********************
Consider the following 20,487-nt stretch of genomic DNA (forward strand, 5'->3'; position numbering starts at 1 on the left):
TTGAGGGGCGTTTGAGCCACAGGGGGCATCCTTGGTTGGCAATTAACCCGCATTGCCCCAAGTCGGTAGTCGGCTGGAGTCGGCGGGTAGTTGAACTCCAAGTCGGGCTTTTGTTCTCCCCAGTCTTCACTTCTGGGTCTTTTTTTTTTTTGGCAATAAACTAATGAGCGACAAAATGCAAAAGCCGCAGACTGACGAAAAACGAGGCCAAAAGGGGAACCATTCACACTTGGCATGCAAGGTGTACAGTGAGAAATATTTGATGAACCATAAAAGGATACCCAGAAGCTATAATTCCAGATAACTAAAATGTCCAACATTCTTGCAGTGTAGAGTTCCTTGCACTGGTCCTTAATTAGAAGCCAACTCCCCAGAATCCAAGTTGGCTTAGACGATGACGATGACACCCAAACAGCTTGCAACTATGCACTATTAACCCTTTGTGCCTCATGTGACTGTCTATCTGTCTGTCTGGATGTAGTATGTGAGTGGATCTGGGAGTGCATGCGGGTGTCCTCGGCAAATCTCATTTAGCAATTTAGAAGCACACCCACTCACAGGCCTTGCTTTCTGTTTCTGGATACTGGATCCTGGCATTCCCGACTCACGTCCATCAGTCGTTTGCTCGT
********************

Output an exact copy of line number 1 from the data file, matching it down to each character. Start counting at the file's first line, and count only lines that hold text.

Consider the following 20,487-nt stretch of genomic DNA (forward strand, 5'->3'; position numbering starts at 1 on the left):